Put a bunch of writers in a room together and the subject of writer’s block will inevitably come up. Who gets it? How can you beat it? Does it even really exist?
Some people will argue that the concept of writer’s block is merely a crutch, an excuse a writer waves when they’re running late on a deadline. After all, you don’t hear other professionals claiming an inability to work due to a mysterious impediment. Plumber’s block? Dentist’s block? Not likely. But others swear it’s a true affliction that can paralyze a writer and bring the creative process to a grinding halt, and they will do virtually anything to escape its clutches.
At the end of the day, however, writers don’t really care whether writer’s block is an actual thing or not. What writers care about is the ability to write, to move forward on their projects, and to be satisfied with the results. So the important thing, when feeling a little stuck, is to figure out how to get the writing flowing once more.
Diagnose the problem. When writing feels impossible, it’s important to determine what sort of problem you’re up against. Are you facing a blank page? Not sure what happens in your next chapter? Unable to bring yourself to sit at your desk? Figure out what kind of challenge you’re facing, because only then can you unravel the situation to see what might be causing it.
Getting started. Facing a blank page is always a challenge, and it can be difficult to sit down and start from scratch. So many decisions to make. So many ways things could go. And that first sentence is so important, must capture the reader’s attention and draw them into the story. The very freedom of that empty screen or sheet of paper, and the pressure of making a strong start, overwhelm many writers. Because they can write anything, the process seems daunting, and it becomes impossible to write at all.
The thing to remember here is that first drafts are meant to be terrible and are destined to be rewritten. It is far easier to revise a shoddy piece of writing or to revamp a boring opening than it is to write a beautiful first paragraph on the very first try. So write anything that comes to mind. Jot notes, character ideas, bits of dialogue. Start in the middle, start at the end, start with a scene that might never be included in your final version. Get your fingers moving and words flowing and don’t worry if it feels like gibberish. Put down what you need to so the page in no longer blank. Eventually your ideas will start to pump again and something useful will appear.
Lost in the middle. You’ve been writing along for days or weeks and your story or novel is taking shape. Then suddenly one morning all progress screeches to a stop. You have no idea what happens next. Perhaps you’ve written your protagonist into a sticky situation and you don’t know how they’ll solve it. Or someone new has shown up and you haven’t planned for them in the action to come. Or maybe you just feel like the story has gotten boring and you’re losing interest in it yourself.
When you’re stuck in the middle of your story, you generally have two choices: go forward, or go back. If you want to keep moving forward, your best bet is to skip ahead to the next point in the story where you have an idea of what’s going to be happening, or throw something exciting and unplanned into the mix, and write that section next. Ask yourself “What if…?” and go from there. You can go back and tackle your stuck storyline later. Of course, the risk with this approach is that when you return to the earlier point in the story, the fix might upend everything you’ve written later on, but if the result is a better story it will be worth all the work.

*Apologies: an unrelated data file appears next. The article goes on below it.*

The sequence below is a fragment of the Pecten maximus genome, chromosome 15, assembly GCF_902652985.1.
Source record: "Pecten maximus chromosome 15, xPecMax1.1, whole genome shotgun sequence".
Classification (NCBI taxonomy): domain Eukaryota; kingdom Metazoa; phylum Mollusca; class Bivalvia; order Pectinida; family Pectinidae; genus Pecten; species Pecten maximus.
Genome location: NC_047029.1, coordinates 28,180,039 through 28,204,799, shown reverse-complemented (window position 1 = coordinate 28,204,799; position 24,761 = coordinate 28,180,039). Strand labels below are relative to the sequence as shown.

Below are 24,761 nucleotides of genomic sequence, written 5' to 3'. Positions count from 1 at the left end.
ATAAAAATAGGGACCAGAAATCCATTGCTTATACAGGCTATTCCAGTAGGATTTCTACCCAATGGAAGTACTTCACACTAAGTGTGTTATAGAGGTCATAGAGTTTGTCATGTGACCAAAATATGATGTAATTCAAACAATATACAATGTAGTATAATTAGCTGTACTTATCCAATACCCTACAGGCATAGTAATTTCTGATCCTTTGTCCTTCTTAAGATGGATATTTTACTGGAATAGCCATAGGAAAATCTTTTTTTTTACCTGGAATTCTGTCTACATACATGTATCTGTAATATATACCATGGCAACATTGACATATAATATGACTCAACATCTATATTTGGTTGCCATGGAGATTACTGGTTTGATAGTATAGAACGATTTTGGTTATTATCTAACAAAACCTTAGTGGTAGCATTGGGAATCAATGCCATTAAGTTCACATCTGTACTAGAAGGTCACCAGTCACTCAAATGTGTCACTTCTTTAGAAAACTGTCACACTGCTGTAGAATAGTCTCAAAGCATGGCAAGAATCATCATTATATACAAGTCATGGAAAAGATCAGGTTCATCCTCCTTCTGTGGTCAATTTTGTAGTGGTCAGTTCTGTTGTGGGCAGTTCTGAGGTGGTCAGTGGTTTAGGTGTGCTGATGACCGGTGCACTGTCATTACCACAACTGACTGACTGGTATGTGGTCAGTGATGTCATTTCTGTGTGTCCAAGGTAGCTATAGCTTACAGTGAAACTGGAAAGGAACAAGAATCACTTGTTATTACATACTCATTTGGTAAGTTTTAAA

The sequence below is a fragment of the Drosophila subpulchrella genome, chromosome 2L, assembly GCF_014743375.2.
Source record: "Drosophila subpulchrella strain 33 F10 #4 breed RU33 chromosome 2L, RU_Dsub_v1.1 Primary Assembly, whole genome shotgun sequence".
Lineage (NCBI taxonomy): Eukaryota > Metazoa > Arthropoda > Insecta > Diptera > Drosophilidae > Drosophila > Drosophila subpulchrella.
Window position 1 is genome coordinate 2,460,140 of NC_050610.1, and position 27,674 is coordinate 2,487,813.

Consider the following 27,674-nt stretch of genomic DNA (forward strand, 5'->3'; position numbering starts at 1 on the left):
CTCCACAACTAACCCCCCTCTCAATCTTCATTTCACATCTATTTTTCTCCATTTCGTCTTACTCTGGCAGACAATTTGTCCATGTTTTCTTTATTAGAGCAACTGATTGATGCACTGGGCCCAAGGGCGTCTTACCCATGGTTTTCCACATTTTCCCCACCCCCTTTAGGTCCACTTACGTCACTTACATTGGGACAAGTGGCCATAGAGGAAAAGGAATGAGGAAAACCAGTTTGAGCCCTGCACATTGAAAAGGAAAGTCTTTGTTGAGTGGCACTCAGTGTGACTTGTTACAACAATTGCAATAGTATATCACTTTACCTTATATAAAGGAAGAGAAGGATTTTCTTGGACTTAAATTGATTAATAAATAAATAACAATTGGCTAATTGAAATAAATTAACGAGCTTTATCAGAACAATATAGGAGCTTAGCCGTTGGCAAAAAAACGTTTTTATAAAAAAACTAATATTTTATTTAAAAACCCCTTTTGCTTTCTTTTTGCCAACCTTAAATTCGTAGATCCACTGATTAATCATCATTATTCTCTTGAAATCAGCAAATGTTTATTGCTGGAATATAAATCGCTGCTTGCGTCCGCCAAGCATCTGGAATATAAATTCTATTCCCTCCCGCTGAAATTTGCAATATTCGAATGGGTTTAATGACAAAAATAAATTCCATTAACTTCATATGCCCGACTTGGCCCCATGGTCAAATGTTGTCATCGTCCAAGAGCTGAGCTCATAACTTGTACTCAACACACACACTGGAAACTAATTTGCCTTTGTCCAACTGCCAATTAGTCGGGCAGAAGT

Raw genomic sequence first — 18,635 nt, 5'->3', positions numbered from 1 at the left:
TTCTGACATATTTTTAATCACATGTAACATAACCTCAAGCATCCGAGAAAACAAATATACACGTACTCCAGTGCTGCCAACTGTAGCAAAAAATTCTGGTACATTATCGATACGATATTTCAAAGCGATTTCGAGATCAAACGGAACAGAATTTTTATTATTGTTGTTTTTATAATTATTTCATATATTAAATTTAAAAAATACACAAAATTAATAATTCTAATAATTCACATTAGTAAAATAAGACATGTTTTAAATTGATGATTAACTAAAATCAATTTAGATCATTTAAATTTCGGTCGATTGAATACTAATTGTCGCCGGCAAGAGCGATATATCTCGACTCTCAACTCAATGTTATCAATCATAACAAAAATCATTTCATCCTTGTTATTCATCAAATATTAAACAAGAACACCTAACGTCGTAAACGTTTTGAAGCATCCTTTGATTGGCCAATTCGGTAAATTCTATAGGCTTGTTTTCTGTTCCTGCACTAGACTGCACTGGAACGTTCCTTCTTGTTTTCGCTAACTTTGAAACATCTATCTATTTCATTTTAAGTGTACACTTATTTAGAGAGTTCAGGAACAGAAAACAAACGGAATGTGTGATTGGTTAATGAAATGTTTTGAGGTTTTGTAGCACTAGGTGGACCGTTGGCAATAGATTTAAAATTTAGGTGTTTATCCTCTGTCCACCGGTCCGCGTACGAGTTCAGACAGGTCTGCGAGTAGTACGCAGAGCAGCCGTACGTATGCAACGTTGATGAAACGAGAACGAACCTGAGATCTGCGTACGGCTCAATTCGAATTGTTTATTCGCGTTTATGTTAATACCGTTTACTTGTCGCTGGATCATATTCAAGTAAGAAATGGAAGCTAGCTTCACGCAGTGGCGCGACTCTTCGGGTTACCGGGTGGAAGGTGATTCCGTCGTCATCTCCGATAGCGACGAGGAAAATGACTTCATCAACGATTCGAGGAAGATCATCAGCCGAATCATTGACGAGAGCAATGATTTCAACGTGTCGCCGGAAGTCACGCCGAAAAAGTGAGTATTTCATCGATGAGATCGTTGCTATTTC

Your other option, going back, means backtracking from your problem point to see where you might have taken your story in the wrong direction. Did you add a twist that has caused the issue? Your protagonist make a move that was out of character? Or do you need to insert some more clues leading into that problematic section to make it possible to move ahead?
Things to keep in mind, whether you move forward or backward in your story: Are the character motivations consistent? Does each scene serve the protagonist’s goal? Have you allowed another character to hijack the plot? Is this still the same story you intended to tell?
Reluctance to write. Some days, just the idea of writing might feel too difficult, and when this happens you need to take a close look at your feelings. Are you just a bit burnt out and needing a day off away from your keyboard? Go to the movies, visit a museum, hang out with friends and let your brain clear out a bit. Are you feeling overwhelmed and/or anxious in other areas of your life beyond your writing? You might need to talk to someone about potential depression or anxiety, especially if you’ve been feeling this way for a while. Creativity dries up pretty quickly when a person is extremely stressed or suffering from depression, so be kind to yourself and seek the assistance you require.
Writing is not an easy endeavor. Regardless of your level of skill and/or experience, you will face days when the words flow even less easily than usual. Try poking at your project from another angle, write a different scene or determine if you need to backtrack, and give yourself permission to write something bad. Other ways to tap into your inspiration include working on another project entirely for a few days, doing warm up exercises such as writing prompts, or brainstorming ideas for future stories. It can also help to step away from your desk and do something completely unrelated to writing. Take a walk or a bubble bath, garden or hit the gym. Be sure you’re eating and sleeping properly; your brain will work better when you take care of yourself. And accept the fact that, no matter the writer, some days the writing must be coaxed.